The City of God: Book 1: Chapter Twenty-Four

Chapter 24

Those against whom I am writing take it amiss that I esteem Cato less than the saintly man Job, who preferred to endure incredible afflictions in his body rather than to rid himself of them by suicide. I also honor other holy men of whom it is related, on the authority of our reliable books, that they submitted to captivity and the tyranny of their enemies rather than to take their own lives. But, even on the authority of my opponents’ books, I should place Regulus above M. Cato. After all, Cato never defeated Caesar; when he himself was defeated, he disdained to submit to the victor, and to avoid subjection he decided to do away with himself.

Regulus, on the other hand, had once routed the Carthaginians, and, as commander of the Roman forces, gained, not a victory over his fellow citizens to be lamented, but a victory over the enemy to be celebrated by the Roman republic. But, when he later fell into their hands, he preferred captivity to suicide. As a result, Regulus preserved with honor both his power of endurance under the Carthaginians and the admiration of his constancy in the hearts of the Romans, and thus left his conquered body with the enemy and his indomitable spirit with his fellow citizens. Nor was his refusal to do away with himself prompted by his inordinate love of life. Of this he gave ample proof when, in virtue of the oath he had sworn to his enemies, he returned to them without the slightest hesitation, after he had done more harm by his words in the Senate than he had done by arms in battle.

Hence, his contempt for this life, shown by preferring to let cruel enemies end his life by torture rather than to take it by his own hand, is beyond doubt to be taken as his reasoned conviction that suicide is a great crime. In the galaxy of their most celebrated men distinguished for virtue, the Romans can proudly point to no greater man than Regulus—a man whom no prosperity corrupted, for he remained poor despite his great victory, and whom no adversity broke, for he returned to incredible torments with resolute and undaunted spirit.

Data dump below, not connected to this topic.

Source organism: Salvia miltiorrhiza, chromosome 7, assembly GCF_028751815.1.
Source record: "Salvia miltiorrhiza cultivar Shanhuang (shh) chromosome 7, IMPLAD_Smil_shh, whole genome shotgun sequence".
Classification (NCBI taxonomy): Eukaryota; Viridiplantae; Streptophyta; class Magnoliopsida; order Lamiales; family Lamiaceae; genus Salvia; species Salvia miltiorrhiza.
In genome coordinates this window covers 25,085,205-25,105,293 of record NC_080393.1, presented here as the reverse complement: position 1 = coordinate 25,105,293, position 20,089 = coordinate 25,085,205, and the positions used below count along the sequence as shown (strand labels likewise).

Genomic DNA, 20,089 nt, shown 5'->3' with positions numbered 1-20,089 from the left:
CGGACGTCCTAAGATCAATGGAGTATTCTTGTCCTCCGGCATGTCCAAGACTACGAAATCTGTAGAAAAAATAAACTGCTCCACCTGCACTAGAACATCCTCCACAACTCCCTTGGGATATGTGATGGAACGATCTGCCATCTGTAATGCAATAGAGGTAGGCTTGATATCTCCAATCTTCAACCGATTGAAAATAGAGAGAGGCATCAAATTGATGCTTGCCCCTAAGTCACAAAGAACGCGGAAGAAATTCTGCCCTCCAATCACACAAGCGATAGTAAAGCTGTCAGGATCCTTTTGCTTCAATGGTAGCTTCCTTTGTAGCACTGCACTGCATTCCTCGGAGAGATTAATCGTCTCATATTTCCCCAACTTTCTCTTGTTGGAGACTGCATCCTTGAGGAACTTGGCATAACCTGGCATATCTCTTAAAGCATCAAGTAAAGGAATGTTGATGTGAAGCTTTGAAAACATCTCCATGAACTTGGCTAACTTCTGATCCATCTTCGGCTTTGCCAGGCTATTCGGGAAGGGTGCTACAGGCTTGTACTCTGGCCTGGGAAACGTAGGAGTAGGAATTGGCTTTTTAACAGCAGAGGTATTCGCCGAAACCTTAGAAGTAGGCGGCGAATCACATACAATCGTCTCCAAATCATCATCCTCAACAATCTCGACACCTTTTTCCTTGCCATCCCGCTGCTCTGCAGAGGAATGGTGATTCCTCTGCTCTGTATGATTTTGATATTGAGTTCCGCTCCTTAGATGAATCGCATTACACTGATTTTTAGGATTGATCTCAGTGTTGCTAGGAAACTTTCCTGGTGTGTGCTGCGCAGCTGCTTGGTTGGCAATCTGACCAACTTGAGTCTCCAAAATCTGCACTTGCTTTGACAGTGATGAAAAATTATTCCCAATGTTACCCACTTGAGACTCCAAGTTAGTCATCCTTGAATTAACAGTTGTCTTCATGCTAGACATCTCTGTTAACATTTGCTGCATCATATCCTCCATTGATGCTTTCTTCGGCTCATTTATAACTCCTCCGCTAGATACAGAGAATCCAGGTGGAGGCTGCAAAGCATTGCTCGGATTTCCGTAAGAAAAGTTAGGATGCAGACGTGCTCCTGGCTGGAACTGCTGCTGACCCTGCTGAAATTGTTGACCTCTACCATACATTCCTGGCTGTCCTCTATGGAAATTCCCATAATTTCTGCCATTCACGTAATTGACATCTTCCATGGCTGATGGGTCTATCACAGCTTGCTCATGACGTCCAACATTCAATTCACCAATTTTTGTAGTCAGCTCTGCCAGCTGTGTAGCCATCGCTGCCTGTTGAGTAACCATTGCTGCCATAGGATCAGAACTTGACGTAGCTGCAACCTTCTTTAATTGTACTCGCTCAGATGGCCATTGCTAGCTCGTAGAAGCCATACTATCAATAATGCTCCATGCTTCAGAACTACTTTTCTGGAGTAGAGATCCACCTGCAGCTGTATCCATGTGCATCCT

These eminently brave and notable men, who had only an earthly fatherland to protect and who, indeed, worshiped false gods—but with sincerity, scrupulously observing the oaths sworn to them—had the right by the laws of war to put their conquered foes to the sword. Nevertheless, they refused to put themselves to the sword in the event of defeat. Though they had no fear of death, they preferred to submit to arrogant victors rather than take their own life. If those men did so, with how much greater reason should Christians, who adore the true God and have their hopes fixed on a heavenly fatherland, recoil from that crime, even though Divine Providence should bring them under the enemy’s heel for a time—to test their virtue or to reform their ways.

The Most High never abandons His followers in their distress. He deigned to come down to earth in humble estate for their sake, especially as He knew that they are bound by no law of war or the orders of any military power to put a vanquished foe to the sword. What error, therefore, so insidious has ever stolen into men’s mind as to imagine that a man may take his life because an enemy has wronged him or might wrong him. A Christian may not even put to death the enemy himself who has done, or intends to do, him mischief.

Augustine of Hippo, The City of God, Books I–VII

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